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Saving Energy and Soil at Davidian Farm

Conservation Showcase

Mike Davidian | Davidian Farm, Northborough, Massachusetts

All the produce picked on Davidian Farm in Northborough, Massachusetts throughout the summer is put into a 40 by 40-foot cooler until they are ready for market. That cooler was installed in the 1960s, so it was no surprise that an energy audit done with the help of the USDA Natural Resources Conservation Service (NRCS) revealed that the cooler mechanicals and insulation weren’t working efficiently.

“The first thing we did was come up with an energy plan,” said owner Mike Davidian. Mike is the fourth generation on Davidian Farm, which was founded in 1918. Today, the farm is about 150 acres, producing apples, peaches, corn, tomatoes, peppers, a variety of cucurbits, pumpkins.

“We've used NRCS for several things: one was a conservation plan and also for an energy audit, which established what we're using as far as energy resources and to see what kind of upgrades would help us achieve less of a carbon load,” said Mike.

“The state helped us facilitate upgrading some of the mechanicals and NRCS helped us facilitate the rest,” said Mike. “They helped us with the insulation and some additional mechanicals. It worked out well for us, we're now using less energy. It works out well for the environment and for everyone.”

“I've worked with Mike Davidian now for about three years. He approached us regarding cover crops and soil health practices,” said Robert Purcell, NRCS Soil Conservationist. “It's been wonderful to work with Mike because each year he has really tried to progress further and further in what he can do to benefit his operation.”

Standing in one of his fields, Mike explained that the cash crop there was sweet corn, but once the sweet corn was harvested, they used a variety of cover crops to help keep the soil active and help stabilize nutrients.

“We use tillage radish and crimson clover. We also have some rye underneath that will come back next year, and we'll use that for our no-till corn practice,” said Mike. “We came to the conclusion that I have compacted soil, so we're going to use the tillage radish to help us alleviate some of the compaction.” He will use these cover crops to improve soil health and will plant no-till sweet corn next year.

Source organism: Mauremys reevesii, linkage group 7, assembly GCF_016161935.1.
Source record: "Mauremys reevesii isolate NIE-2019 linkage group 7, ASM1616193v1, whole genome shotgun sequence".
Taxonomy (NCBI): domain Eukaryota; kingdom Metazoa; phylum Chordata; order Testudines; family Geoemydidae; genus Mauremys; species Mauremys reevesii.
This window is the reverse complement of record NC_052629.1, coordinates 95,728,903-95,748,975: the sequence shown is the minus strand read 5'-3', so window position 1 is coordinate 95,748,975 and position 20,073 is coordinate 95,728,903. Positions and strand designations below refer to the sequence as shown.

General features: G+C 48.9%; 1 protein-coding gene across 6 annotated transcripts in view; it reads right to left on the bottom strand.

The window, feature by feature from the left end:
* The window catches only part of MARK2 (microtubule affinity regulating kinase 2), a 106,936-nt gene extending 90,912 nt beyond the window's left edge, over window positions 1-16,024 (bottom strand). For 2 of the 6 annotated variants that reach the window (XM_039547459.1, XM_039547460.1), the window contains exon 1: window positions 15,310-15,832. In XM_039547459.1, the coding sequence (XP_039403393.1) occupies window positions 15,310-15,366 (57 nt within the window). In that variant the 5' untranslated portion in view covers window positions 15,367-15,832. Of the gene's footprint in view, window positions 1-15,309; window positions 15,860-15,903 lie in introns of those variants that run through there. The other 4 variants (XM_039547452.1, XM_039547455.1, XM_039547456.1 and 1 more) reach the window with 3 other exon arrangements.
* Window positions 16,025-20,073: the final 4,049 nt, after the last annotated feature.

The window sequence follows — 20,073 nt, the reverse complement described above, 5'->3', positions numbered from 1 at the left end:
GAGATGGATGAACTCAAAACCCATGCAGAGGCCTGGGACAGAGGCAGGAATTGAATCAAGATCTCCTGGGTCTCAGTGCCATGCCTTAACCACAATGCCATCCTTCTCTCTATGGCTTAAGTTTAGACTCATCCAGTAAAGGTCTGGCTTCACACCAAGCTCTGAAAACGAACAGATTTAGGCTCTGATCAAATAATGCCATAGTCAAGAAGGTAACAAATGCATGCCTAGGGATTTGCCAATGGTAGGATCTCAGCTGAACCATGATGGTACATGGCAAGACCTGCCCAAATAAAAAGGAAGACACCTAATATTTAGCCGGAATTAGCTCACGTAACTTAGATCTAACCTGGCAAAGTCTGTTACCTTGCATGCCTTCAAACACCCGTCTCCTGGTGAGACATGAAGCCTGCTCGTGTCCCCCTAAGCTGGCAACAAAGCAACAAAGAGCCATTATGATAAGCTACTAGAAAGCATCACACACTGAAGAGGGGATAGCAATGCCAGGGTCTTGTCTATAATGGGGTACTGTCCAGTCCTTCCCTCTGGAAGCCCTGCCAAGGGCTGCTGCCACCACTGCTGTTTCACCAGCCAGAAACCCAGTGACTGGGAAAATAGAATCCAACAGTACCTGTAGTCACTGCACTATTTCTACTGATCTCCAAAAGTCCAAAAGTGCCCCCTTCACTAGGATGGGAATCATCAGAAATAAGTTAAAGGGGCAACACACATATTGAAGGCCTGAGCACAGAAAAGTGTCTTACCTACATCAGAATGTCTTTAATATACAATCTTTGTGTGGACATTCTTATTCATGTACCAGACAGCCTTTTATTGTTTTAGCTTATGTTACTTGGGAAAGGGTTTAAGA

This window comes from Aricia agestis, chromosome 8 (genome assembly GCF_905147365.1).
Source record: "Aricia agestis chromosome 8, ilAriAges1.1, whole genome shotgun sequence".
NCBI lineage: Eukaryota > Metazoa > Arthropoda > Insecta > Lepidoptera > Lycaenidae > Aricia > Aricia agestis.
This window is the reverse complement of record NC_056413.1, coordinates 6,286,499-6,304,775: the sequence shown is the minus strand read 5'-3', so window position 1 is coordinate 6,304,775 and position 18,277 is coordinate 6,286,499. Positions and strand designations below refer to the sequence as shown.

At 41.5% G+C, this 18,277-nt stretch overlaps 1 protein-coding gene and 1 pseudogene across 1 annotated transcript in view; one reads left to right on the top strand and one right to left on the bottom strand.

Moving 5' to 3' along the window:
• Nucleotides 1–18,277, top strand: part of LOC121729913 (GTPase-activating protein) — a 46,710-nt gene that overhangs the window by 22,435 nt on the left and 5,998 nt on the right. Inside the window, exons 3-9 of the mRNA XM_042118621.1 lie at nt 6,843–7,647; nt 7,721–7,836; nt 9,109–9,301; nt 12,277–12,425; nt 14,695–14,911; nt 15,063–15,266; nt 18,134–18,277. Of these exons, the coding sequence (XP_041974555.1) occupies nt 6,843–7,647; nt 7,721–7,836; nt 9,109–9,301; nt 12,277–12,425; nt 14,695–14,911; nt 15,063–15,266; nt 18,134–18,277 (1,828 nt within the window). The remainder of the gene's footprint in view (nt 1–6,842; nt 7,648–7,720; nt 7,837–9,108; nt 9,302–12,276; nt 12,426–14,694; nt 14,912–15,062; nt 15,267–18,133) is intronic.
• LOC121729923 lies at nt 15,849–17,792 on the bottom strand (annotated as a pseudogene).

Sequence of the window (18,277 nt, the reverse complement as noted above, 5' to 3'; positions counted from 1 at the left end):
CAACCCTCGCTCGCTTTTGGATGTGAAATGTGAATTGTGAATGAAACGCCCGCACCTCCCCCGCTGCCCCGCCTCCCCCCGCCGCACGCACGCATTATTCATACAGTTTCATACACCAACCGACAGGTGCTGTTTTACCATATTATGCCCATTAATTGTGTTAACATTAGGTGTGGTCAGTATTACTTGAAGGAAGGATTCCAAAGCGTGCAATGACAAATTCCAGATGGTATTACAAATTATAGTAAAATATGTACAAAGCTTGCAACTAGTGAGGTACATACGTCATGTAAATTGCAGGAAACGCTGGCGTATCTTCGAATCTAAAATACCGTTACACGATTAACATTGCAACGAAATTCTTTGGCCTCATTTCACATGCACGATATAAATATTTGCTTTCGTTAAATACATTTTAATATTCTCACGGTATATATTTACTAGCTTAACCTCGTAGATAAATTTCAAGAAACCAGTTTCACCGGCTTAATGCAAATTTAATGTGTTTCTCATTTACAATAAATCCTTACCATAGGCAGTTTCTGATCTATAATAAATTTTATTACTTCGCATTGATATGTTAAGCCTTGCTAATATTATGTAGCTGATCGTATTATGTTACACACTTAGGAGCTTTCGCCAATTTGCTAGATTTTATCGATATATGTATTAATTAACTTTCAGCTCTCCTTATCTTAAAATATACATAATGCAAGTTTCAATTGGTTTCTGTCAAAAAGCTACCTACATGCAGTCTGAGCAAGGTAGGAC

Mike currently has an adaptive management field trial where he is comparing three different cover crop blends. The purpose of the trial is to see which blend works best prior to planting his sweet corn no till in the spring. The goals are to assess the differences in the blends for nitrogen fixation, biomass established for next year’s weed suppression, and the ease of planting sweet corn through the residue.

“You need a natural balance of bacteria that helps break down nutrients and make it available for your plants,” Mike explained. “Good soil health means you're helping out with carbon retention; it also means you're not leaching nutrients into the environment. So, soil health is pretty important.”

Last year, Davidian Farm tripled its yield on tomatoes and zucchini. “And quite frankly, the quality of the product is far superior than what we were getting five years ago,” said Mike.

“We're in central Mass., outside of the city of Worcester. Boston is only a 45-minute drive. A lot of farmers in this area have success because we have people to sell directly to,” said Mike. “That's why we're able to have a nice farm stand. The demand for quality products is really high.”

“We tell our customers that we're proud of how we grow,” said Mike, adding that the farm’s soil health efforts have been a great success so far. “And we're not even where we want to be yet, so the future is going to be very bright.”